In its search for Arctic oil, Shell spent more than $7 billion, crashed a drilling platform, appears to have misled its shareholders, and risked permanent damage to one of the world's most unique places. Now, after failing to find enough oil to justify moving forward, the company's efforts in the Arctic appear to be at an end "for the foreseeable future." We can see this withdrawal as not just a victory for the Arctic but also as an opportunity to take stock of our unhealthy relationship with fossil fuels. Shell's announcement could represent a moment of clarity in what up until now has been an increasingly risky scramble for ever more remote oil reserves.
The Arctic is a special place. The interdependent web of ocean ecosystems and seasonal cycles is as rich as it is fragile. It is also inaccessible and unforgiving. Companies drilled for oil in the Arctic Ocean in the 1980s and 1990s and failed. Shell's recent costly exploration has failed. Both times we ran the risk of spoiling one of the last places on the planet that is largely free of industrial development. Both times we demonstrated that the Arctic is too remote and too dangerous to risk searching for oil.
It's time to end this foray into the Arctic Ocean and to look to a future of clean, renewable energy and healthy oceans. Even now, oil companies are pushing for access to start drilling along the Atlantic Coast, despite growing opposition from coastal communities and businesses. President Obama should deny future requests for leasing or exploration in both the Arctic and the Atlantic, and should instead focus on protecting those vital ocean resources.
Billions of dollars in subsidies are going to the oil and gas industry, when we could put those tax dollars toward research and development of renewables like solar, wind, or other untapped sources of sustainable energy. There's only so much oil on this planet. If we're determined to burn all of it, we will wreak havoc on our climate. We will continue to see ecosystems destroyed by spills, leaks, and explosions. Billions of the world's most vulnerable people will bear the brunt of the damages from sea level rise, ocean acidification, rising temperatures, and more frequent and intense adverse weather events.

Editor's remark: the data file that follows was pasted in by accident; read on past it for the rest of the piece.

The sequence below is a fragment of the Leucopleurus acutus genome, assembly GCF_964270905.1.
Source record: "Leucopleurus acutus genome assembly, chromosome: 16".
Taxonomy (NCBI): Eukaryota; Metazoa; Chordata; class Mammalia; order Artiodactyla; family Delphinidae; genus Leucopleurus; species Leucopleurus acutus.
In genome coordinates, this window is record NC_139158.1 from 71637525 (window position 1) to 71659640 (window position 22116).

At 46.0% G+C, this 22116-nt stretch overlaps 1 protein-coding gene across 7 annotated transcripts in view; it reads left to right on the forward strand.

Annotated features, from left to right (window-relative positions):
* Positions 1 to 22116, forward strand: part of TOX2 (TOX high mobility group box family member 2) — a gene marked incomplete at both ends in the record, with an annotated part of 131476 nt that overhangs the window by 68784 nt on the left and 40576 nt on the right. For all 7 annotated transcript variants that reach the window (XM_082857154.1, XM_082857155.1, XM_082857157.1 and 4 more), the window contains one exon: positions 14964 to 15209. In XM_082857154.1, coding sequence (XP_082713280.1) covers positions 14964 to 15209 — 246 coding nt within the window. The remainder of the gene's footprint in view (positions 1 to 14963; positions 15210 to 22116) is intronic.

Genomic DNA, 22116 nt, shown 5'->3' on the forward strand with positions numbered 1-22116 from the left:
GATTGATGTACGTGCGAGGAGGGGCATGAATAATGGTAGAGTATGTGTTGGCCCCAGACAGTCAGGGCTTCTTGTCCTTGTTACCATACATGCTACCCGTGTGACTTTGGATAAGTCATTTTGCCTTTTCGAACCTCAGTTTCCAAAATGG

To cling to fossil fuels as our primary source of energy is unimaginative and shortsighted. Undoubtedly, there will be a fossil-fuel free future. The question is, in what condition are we going to reach it? We could do the same thing we've been doing for decades, focusing the bulk of our research, development and infrastructure on burning dirty fuels. This approach would rob our children's future. Without proactive, incremental change, our descendants will be left with an economy, technology, and infrastructure set up almost entirely for a resource that at some point will no longer exist. We should start dealing with that fact sooner rather than later.
Science and creativity can take us far, but more funding is needed as well. Already, developments in sustainable energy have yielded dramatic results. In 2014, the U.S. generated enough wind energy to power 16.7 million homes. Earlier this year, the government of Costa Rica announced that for a period of 75 days, the entire country was being powered by 100 percent renewable energy. We can see continued progress if we invest in technologies like solar and offshore wind, instead of seeking to exploit wild places like the Arctic in the search for hard-to-reach deposits of oil that may or may not be there.
Where oil companies have drilled, they have spilled. We can act now to prevent the next tragedy from being in the Arctic or the Atlantic. Perhaps Shell's withdrawal represents a critical point in the future of energy production--a moment of calm in which we can look not only at money wasted and risks taken, but also disasters averted.
This could be the moment that we decide that we're going to pursue safe, clean, and renewable power, protect important ocean resources, and ensure a sustainable future for our children and grandchildren.